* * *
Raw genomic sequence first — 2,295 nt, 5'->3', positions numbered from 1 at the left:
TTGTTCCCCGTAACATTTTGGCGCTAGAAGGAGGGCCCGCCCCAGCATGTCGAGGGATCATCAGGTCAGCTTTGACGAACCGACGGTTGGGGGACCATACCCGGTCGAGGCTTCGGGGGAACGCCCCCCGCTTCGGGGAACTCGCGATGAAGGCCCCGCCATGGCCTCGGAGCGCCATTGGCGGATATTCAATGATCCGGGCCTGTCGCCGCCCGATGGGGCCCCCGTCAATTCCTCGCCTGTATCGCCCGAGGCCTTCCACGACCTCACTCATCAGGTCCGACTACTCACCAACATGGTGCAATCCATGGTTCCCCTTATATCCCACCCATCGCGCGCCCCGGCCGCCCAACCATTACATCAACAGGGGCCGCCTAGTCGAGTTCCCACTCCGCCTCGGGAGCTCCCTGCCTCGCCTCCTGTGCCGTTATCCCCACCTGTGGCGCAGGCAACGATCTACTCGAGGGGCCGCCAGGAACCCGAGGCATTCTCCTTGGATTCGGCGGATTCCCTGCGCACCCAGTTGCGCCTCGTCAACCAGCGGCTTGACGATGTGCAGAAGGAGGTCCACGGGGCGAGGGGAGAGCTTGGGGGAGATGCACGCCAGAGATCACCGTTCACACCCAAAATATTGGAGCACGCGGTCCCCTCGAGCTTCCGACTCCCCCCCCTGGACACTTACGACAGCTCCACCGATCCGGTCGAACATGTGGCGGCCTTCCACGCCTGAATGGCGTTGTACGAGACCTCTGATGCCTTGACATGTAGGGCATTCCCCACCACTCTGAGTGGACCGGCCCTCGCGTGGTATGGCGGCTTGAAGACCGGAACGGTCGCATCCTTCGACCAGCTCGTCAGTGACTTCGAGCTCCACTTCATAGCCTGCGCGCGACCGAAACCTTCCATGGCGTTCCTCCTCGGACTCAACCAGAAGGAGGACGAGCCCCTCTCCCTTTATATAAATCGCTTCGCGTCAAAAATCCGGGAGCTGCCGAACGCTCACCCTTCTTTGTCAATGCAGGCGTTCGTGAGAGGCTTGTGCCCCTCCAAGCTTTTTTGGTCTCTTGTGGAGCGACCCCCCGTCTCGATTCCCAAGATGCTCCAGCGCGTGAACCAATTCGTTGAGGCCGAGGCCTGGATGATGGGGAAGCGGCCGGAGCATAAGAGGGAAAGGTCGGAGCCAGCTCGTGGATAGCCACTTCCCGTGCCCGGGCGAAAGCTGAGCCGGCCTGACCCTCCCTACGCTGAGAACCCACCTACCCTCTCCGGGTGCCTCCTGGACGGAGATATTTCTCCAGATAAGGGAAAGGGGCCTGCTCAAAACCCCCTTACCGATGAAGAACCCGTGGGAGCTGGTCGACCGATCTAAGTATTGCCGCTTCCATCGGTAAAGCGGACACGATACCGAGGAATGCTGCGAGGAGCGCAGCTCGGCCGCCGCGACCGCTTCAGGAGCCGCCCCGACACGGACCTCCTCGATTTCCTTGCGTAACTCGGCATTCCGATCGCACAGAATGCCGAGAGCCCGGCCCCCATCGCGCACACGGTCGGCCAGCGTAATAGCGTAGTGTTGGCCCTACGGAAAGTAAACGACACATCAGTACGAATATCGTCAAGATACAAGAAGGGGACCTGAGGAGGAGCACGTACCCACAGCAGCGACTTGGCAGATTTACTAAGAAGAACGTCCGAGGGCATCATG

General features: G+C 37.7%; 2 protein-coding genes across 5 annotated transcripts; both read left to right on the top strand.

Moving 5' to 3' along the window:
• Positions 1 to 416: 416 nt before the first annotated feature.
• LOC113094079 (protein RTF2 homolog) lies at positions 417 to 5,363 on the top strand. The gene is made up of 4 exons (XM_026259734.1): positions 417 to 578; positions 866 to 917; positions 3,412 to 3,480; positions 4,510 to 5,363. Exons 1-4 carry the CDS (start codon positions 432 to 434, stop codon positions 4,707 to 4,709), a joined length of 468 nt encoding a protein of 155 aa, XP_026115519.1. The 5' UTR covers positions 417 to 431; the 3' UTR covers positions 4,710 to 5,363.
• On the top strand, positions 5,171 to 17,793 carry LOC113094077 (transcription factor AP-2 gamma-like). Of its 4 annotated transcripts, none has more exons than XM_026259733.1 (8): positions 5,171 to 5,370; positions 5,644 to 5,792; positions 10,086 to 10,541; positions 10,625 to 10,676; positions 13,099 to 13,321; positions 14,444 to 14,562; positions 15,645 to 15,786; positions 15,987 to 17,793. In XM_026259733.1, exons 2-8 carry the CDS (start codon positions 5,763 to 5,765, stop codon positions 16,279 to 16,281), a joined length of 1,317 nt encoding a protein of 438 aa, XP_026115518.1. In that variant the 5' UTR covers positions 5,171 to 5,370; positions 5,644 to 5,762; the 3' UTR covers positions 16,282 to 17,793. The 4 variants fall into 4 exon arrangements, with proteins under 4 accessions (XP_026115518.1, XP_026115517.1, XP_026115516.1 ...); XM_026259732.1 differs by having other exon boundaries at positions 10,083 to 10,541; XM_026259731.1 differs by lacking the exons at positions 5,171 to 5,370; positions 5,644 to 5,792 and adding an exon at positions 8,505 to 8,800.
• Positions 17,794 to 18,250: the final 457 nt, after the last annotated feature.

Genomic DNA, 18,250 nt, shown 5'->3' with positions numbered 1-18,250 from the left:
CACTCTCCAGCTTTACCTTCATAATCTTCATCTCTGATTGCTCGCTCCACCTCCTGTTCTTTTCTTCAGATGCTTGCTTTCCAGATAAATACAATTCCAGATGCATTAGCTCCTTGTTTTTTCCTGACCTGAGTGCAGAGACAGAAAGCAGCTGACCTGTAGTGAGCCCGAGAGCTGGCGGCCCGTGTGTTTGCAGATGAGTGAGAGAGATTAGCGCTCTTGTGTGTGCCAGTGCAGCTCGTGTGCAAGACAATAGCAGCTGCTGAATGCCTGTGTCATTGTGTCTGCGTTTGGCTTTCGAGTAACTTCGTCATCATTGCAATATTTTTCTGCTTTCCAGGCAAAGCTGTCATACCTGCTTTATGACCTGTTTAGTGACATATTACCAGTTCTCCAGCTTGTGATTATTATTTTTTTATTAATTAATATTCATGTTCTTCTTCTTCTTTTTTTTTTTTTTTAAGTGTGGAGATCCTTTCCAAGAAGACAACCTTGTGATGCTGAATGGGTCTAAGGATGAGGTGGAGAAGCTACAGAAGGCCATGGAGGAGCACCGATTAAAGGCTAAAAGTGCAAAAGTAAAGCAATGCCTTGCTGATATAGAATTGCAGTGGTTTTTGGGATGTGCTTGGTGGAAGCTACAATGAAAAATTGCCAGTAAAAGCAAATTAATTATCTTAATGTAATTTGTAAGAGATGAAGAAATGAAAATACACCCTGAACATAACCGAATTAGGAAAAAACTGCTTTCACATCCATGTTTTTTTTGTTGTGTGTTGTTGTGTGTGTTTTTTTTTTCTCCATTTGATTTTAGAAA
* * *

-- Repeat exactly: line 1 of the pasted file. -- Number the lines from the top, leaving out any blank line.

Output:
Raw genomic sequence first — 2,295 nt, 5'->3', positions numbered from 1 at the left: